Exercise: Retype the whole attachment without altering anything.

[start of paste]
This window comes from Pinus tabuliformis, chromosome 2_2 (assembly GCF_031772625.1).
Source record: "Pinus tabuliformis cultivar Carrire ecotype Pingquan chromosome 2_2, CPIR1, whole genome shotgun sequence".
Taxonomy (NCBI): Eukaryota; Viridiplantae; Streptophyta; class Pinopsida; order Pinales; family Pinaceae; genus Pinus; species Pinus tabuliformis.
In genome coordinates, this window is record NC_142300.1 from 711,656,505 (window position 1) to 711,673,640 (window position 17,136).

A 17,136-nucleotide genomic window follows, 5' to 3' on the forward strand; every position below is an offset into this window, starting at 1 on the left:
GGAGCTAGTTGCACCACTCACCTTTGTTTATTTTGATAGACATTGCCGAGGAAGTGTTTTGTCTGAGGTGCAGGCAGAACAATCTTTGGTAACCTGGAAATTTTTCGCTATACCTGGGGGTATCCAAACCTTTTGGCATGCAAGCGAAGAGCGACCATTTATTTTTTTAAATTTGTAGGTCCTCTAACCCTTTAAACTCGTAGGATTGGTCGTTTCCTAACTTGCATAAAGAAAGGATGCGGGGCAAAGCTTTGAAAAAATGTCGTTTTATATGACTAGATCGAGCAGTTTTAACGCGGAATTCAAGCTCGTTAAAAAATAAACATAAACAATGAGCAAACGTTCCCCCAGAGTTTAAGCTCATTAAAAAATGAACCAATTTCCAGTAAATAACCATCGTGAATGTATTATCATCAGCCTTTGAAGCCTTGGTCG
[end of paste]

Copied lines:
This window comes from Pinus tabuliformis, chromosome 2_2 (assembly GCF_031772625.1).
Source record: "Pinus tabuliformis cultivar Carrire ecotype Pingquan chromosome 2_2, CPIR1, whole genome shotgun sequence".
Taxonomy (NCBI): Eukaryota; Viridiplantae; Streptophyta; class Pinopsida; order Pinales; family Pinaceae; genus Pinus; species Pinus tabuliformis.
In genome coordinates, this window is record NC_142300.1 from 711,656,505 (window position 1) to 711,673,640 (window position 17,136).

A 17,136-nucleotide genomic window follows, 5' to 3' on the forward strand; every position below is an offset into this window, starting at 1 on the left:
GGAGCTAGTTGCACCACTCACCTTTGTTTATTTTGATAGACATTGCCGAGGAAGTGTTTTGTCTGAGGTGCAGGCAGAACAATCTTTGGTAACCTGGAAATTTTTCGCTATACCTGGGGGTATCCAAACCTTTTGGCATGCAAGCGAAGAGCGACCATTTATTTTTTTAAATTTGTAGGTCCTCTAACCCTTTAAACTCGTAGGATTGGTCGTTTCCTAACTTGCATAAAGAAAGGATGCGGGGCAAAGCTTTGAAAAAATGTCGTTTTATATGACTAGATCGAGCAGTTTTAACGCGGAATTCAAGCTCGTTAAAAAATAAACATAAACAATGAGCAAACGTTCCCCCAGAGTTTAAGCTCATTAAAAAATGAACCAATTTCCAGTAAATAACCATCGTGAATGTATTATCATCAGCCTTTGAAGCCTTGGTCG